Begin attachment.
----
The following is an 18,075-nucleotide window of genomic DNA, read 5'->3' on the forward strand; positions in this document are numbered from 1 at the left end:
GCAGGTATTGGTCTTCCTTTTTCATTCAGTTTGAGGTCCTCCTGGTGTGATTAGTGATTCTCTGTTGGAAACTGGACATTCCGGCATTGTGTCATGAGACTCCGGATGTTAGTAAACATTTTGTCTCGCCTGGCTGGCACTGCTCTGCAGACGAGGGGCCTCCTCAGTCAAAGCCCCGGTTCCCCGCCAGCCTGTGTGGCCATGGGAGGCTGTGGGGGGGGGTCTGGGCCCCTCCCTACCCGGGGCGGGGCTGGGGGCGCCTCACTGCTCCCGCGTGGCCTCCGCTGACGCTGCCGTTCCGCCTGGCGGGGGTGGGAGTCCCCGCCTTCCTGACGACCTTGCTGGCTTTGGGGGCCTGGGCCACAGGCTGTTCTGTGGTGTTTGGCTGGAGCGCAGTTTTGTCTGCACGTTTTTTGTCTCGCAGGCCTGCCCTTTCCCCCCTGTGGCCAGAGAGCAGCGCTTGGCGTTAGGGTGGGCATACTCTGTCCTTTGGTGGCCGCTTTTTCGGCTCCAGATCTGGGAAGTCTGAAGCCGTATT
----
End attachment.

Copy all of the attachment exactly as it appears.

The following is an 18,075-nucleotide window of genomic DNA, read 5'->3' on the forward strand; positions in this document are numbered from 1 at the left end:
GCAGGTATTGGTCTTCCTTTTTCATTCAGTTTGAGGTCCTCCTGGTGTGATTAGTGATTCTCTGTTGGAAACTGGACATTCCGGCATTGTGTCATGAGACTCCGGATGTTAGTAAACATTTTGTCTCGCCTGGCTGGCACTGCTCTGCAGACGAGGGGCCTCCTCAGTCAAAGCCCCGGTTCCCCGCCAGCCTGTGTGGCCATGGGAGGCTGTGGGGGGGGGTCTGGGCCCCTCCCTACCCGGGGCGGGGCTGGGGGCGCCTCACTGCTCCCGCGTGGCCTCCGCTGACGCTGCCGTTCCGCCTGGCGGGGGTGGGAGTCCCCGCCTTCCTGACGACCTTGCTGGCTTTGGGGGCCTGGGCCACAGGCTGTTCTGTGGTGTTTGGCTGGAGCGCAGTTTTGTCTGCACGTTTTTTGTCTCGCAGGCCTGCCCTTTCCCCCCTGTGGCCAGAGAGCAGCGCTTGGCGTTAGGGTGGGCATACTCTGTCCTTTGGTGGCCGCTTTTTCGGCTCCAGATCTGGGAAGTCTGAAGCCGTATT